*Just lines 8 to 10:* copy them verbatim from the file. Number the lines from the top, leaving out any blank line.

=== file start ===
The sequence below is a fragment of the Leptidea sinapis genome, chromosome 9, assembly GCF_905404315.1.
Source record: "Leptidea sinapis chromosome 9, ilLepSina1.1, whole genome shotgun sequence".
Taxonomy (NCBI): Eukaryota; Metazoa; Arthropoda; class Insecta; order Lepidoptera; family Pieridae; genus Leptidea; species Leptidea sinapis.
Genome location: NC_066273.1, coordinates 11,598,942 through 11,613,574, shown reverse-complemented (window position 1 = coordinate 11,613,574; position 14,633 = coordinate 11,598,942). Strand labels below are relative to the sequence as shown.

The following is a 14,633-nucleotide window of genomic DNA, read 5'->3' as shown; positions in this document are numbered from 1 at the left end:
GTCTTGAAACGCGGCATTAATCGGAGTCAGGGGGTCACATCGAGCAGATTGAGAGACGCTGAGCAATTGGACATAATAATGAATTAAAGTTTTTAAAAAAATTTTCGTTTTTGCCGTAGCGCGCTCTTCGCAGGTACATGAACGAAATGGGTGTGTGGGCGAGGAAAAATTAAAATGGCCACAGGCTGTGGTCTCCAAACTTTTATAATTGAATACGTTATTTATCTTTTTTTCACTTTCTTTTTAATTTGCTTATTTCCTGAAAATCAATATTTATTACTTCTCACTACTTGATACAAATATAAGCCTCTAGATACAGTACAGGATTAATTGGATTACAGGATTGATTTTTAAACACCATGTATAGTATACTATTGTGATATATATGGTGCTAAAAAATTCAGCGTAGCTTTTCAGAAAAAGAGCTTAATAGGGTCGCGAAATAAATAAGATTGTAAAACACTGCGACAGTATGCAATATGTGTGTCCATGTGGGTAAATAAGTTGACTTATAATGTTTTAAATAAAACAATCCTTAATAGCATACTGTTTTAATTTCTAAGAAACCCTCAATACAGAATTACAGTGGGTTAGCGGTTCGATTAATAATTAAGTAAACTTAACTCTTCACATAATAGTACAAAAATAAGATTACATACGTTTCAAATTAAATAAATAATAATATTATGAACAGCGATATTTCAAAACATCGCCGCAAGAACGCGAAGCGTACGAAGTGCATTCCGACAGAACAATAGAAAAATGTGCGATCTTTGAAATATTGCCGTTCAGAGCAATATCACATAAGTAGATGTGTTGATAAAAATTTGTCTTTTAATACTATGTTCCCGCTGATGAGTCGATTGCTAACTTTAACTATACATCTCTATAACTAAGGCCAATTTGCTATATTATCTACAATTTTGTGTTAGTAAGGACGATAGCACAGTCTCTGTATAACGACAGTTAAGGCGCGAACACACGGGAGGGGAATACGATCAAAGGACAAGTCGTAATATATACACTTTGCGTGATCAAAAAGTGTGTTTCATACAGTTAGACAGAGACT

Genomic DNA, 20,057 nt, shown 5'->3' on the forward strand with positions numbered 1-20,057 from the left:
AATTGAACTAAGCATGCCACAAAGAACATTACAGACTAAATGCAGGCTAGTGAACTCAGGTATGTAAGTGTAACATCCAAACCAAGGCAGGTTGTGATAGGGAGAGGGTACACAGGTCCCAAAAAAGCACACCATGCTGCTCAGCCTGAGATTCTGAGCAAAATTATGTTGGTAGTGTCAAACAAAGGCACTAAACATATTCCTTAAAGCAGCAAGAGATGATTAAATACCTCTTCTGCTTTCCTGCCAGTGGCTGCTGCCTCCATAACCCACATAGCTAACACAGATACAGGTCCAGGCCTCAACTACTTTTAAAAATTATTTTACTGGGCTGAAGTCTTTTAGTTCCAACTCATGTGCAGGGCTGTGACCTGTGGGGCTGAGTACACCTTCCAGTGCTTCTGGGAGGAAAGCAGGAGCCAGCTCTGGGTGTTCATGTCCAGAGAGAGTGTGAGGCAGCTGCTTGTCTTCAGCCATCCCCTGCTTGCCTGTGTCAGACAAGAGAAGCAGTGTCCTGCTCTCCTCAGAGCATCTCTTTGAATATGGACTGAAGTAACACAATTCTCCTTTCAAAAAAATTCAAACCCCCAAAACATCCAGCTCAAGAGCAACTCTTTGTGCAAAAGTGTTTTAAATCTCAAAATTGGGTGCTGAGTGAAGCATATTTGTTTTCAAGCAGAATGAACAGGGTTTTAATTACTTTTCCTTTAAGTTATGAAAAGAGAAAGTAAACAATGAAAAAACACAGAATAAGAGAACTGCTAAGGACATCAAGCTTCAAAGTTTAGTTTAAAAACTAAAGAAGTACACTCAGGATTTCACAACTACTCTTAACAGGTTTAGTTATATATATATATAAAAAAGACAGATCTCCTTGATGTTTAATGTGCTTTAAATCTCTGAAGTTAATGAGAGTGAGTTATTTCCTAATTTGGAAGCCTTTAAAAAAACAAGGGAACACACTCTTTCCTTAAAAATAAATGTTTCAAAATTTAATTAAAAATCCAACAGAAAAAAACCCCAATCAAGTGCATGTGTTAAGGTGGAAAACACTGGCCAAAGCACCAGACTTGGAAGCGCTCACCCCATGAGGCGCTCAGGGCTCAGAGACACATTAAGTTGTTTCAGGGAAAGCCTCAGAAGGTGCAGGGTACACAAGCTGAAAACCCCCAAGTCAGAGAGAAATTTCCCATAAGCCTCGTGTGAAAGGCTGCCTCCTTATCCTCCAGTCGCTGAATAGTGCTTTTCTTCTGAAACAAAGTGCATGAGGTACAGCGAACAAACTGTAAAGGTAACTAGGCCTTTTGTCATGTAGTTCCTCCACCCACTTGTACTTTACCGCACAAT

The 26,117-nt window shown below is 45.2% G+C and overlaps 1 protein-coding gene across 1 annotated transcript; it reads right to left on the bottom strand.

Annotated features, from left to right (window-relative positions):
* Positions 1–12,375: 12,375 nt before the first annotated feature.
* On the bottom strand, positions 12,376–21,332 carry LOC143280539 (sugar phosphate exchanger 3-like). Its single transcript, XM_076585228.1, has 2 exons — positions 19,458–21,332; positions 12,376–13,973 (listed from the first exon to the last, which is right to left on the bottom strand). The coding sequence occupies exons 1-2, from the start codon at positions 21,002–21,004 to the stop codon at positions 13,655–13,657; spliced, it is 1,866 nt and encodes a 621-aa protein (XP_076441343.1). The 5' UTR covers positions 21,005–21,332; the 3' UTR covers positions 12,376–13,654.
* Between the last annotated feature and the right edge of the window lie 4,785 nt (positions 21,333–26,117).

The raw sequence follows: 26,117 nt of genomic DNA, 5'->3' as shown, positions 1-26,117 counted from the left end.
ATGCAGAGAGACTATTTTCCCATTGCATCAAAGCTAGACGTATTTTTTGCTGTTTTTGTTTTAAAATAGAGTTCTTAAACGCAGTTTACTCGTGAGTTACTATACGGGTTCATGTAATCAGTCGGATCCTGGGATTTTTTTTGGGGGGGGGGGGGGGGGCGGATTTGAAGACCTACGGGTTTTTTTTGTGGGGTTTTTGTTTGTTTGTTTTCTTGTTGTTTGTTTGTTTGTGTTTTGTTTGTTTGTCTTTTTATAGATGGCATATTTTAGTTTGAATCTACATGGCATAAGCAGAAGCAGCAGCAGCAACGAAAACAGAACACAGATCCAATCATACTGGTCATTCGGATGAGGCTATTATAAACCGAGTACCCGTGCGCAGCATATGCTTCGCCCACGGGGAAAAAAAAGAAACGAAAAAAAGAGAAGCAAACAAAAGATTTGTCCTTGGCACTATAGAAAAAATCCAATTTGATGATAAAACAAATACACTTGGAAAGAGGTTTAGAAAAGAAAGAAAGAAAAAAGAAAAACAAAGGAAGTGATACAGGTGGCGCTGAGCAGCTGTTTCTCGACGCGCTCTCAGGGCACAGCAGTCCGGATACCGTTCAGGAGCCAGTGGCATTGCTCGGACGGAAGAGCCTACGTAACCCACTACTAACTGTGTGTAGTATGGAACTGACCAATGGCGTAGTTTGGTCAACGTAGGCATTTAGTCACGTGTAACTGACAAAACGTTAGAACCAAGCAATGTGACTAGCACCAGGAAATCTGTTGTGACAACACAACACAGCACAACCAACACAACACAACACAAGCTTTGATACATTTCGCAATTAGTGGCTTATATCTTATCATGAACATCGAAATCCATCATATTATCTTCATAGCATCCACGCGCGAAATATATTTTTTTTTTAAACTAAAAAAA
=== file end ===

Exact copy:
AATTGAACTAAGCATGCCACAAAGAACATTACAGACTAAATGCAGGCTAGTGAACTCAGGTATGTAAGTGTAACATCCAAACCAAGGCAGGTTGTGATAGGGAGAGGGTACACAGGTCCCAAAAAAGCACACCATGCTGCTCAGCCTGAGATTCTGAGCAAAATTATGTTGGTAGTGTCAAACAAAGGCACTAAACATATTCCTTAAAGCAGCAAGAGATGATTAAATACCTCTTCTGCTTTCCTGCCAGTGGCTGCTGCCTCCATAACCCACATAGCTAACACAGATACAGGTCCAGGCCTCAACTACTTTTAAAAATTATTTTACTGGGCTGAAGTCTTTTAGTTCCAACTCATGTGCAGGGCTGTGACCTGTGGGGCTGAGTACACCTTCCAGTGCTTCTGGGAGGAAAGCAGGAGCCAGCTCTGGGTGTTCATGTCCAGAGAGAGTGTGAGGCAGCTGCTTGTCTTCAGCCATCCCCTGCTTGCCTGTGTCAGACAAGAGAAGCAGTGTCCTGCTCTCCTCAGAGCATCTCTTTGAATATGGACTGAAGTAACACAATTCTCCTTTCAAAAAAATTCAAACCCCCAAAACATCCAGCTCAAGAGCAACTCTTTGTGCAAAAGTGTTTTAAATCTCAAAATTGGGTGCTGAGTGAAGCATATTTGTTTTCAAGCAGAATGAACAGGGTTTTAATTACTTTTCCTTTAAGTTATGAAAAGAGAAAGTAAACAATGAAAAAACACAGAATAAGAGAACTGCTAAGGACATCAAGCTTCAAAGTTTAGTTTAAAAACTAAAGAAGTACACTCAGGATTTCACAACTACTCTTAACAGGTTTAGTTATATATATATATAAAAAAGACAGATCTCCTTGATGTTTAATGTGCTTTAAATCTCTGAAGTTAATGAGAGTGAGTTATTTCCTAATTTGGAAGCCTTTAAAAAAACAAGGGAACACACTCTTTCCTTAAAAATAAATGTTTCAAAATTTAATTAAAAATCCAACAGAAAAAAACCCCAATCAAGTGCATGTGTTAAGGTGGAAAACACTGGCCAAAGCACCAGACTTGGAAGCGCTCACCCCATGAGGCGCTCAGGGCTCAGAGACACATTAAGTTGTTTCAGGGAAAGCCTCAGAAGGTGCAGGGTACACAAGCTGAAAACCCCCAAGTCAGAGAGAAATTTCCCATAAGCCTCGTGTGAAAGGCTGCCTCCTTATCCTCCAGTCGCTGAATAGTGCTTTTCTTCTGAAACAAAGTGCATGAGGTACAGCGAACAAACTGTAAAGGTAACTAGGCCTTTTGTCATGTAGTTCCTCCACCCACTTGTACTTTACCGCACAAT

The 26,117-nt window shown below is 45.2% G+C and overlaps 1 protein-coding gene across 1 annotated transcript; it reads right to left on the bottom strand.

Annotated features, from left to right (window-relative positions):